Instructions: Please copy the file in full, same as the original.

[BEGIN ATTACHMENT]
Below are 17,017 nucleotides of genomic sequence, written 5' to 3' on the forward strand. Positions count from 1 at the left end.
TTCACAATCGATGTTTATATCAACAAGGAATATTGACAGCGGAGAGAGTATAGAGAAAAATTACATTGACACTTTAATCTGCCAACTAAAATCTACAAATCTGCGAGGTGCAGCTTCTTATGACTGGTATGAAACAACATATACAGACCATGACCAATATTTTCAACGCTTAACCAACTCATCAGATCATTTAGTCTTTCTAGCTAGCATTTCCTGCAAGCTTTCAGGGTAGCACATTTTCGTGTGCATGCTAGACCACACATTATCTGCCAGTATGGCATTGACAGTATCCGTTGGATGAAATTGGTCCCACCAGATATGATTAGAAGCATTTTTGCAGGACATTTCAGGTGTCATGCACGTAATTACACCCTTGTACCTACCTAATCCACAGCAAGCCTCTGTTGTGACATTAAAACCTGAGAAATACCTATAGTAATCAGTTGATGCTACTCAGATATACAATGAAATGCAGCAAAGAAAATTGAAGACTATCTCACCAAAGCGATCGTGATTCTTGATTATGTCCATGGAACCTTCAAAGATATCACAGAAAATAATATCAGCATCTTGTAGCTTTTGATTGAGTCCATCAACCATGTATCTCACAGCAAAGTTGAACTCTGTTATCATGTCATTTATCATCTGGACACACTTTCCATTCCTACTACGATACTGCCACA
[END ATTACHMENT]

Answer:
Below are 17,017 nucleotides of genomic sequence, written 5' to 3' on the forward strand. Positions count from 1 at the left end.
TTCACAATCGATGTTTATATCAACAAGGAATATTGACAGCGGAGAGAGTATAGAGAAAAATTACATTGACACTTTAATCTGCCAACTAAAATCTACAAATCTGCGAGGTGCAGCTTCTTATGACTGGTATGAAACAACATATACAGACCATGACCAATATTTTCAACGCTTAACCAACTCATCAGATCATTTAGTCTTTCTAGCTAGCATTTCCTGCAAGCTTTCAGGGTAGCACATTTTCGTGTGCATGCTAGACCACACATTATCTGCCAGTATGGCATTGACAGTATCCGTTGGATGAAATTGGTCCCACCAGATATGATTAGAAGCATTTTTGCAGGACATTTCAGGTGTCATGCACGTAATTACACCCTTGTACCTACCTAATCCACAGCAAGCCTCTGTTGTGACATTAAAACCTGAGAAATACCTATAGTAATCAGTTGATGCTACTCAGATATACAATGAAATGCAGCAAAGAAAATTGAAGACTATCTCACCAAAGCGATCGTGATTCTTGATTATGTCCATGGAACCTTCAAAGATATCACAGAAAATAATATCAGCATCTTGTAGCTTTTGATTGAGTCCATCAACCATGTATCTCACAGCAAAGTTGAACTCTGTTATCATGTCATTTATCATCTGGACACACTTTCCATTCCTACTACGATACTGCCACA